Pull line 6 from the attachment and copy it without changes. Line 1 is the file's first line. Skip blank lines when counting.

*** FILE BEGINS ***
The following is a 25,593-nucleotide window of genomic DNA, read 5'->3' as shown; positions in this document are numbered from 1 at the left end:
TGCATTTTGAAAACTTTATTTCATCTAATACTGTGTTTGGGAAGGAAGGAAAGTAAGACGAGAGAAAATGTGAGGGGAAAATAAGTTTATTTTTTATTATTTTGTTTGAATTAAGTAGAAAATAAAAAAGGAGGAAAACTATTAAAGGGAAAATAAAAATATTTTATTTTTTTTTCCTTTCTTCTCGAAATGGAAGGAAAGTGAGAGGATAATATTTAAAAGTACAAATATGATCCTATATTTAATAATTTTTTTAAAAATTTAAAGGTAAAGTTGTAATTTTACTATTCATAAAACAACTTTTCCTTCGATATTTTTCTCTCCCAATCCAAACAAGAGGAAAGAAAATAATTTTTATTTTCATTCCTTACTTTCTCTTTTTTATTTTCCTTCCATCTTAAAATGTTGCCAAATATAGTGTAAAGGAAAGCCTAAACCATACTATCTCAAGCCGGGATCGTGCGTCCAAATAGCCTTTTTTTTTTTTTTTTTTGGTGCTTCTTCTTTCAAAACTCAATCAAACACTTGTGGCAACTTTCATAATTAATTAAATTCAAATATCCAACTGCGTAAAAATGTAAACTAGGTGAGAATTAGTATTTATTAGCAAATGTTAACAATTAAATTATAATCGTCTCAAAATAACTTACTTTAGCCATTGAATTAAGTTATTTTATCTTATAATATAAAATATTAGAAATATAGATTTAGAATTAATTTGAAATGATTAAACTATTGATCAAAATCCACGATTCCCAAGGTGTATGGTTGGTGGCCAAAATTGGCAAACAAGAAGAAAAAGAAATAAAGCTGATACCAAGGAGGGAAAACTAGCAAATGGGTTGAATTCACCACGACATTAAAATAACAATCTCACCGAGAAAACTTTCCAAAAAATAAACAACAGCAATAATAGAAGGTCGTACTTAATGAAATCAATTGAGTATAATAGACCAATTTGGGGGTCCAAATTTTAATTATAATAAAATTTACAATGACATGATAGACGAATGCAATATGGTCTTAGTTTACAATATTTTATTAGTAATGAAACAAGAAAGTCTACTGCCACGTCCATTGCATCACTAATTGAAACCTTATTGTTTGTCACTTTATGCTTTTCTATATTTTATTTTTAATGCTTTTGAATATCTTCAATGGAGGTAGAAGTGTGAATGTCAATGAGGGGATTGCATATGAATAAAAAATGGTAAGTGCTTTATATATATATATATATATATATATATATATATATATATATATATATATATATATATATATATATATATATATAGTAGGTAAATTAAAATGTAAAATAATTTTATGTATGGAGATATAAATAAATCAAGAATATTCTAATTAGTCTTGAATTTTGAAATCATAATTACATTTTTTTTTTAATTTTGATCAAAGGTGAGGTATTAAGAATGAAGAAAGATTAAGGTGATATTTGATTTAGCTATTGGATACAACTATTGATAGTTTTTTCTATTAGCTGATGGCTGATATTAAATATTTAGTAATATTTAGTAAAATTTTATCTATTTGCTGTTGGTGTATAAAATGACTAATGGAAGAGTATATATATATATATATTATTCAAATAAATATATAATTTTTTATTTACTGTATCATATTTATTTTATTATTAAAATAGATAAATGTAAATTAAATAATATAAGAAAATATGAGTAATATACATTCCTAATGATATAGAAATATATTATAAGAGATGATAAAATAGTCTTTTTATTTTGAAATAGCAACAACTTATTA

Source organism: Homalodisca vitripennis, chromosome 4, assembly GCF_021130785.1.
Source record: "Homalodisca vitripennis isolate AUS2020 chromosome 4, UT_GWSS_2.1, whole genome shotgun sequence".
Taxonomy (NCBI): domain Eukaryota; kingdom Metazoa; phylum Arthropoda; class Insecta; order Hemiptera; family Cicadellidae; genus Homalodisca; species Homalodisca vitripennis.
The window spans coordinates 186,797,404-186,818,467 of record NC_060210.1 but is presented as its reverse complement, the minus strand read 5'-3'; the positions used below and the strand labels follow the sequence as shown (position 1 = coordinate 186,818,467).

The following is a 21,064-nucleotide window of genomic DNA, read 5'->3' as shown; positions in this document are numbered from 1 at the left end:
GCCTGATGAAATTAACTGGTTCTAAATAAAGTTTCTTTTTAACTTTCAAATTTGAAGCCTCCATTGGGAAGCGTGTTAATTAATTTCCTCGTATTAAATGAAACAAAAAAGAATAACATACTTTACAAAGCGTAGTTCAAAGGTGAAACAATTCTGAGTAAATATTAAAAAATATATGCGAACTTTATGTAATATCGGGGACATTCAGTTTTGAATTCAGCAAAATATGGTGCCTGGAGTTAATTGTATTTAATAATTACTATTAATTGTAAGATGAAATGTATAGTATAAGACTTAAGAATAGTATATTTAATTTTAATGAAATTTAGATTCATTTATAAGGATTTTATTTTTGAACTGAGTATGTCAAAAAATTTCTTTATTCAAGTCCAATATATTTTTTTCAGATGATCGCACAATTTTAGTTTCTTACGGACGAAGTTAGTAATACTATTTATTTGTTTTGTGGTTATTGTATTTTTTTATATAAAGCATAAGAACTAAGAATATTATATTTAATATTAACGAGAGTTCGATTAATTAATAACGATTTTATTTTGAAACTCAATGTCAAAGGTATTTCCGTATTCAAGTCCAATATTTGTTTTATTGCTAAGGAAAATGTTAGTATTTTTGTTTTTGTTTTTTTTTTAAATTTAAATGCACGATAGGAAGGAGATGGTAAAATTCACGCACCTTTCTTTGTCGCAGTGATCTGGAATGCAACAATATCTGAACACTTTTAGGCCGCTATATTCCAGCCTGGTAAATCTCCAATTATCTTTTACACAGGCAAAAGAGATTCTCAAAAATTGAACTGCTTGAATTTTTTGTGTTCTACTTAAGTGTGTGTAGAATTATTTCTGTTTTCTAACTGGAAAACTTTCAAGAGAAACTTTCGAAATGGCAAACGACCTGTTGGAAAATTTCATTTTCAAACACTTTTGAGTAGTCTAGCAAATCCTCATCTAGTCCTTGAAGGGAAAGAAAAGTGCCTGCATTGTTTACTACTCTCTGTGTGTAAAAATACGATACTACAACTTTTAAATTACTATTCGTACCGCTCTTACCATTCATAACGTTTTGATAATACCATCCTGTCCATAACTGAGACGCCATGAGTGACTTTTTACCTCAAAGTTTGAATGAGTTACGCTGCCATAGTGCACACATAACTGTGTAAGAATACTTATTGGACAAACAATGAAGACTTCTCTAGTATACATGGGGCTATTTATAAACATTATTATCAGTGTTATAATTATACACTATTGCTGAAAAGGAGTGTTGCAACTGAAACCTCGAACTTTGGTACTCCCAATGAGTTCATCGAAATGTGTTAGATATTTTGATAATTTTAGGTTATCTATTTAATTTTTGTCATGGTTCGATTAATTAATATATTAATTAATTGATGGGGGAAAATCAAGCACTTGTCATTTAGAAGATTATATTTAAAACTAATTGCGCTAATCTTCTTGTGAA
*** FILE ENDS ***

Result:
The window spans coordinates 186,797,404-186,818,467 of record NC_060210.1 but is presented as its reverse complement, the minus strand read 5'-3'; the positions used below and the strand labels follow the sequence as shown (position 1 = coordinate 186,818,467).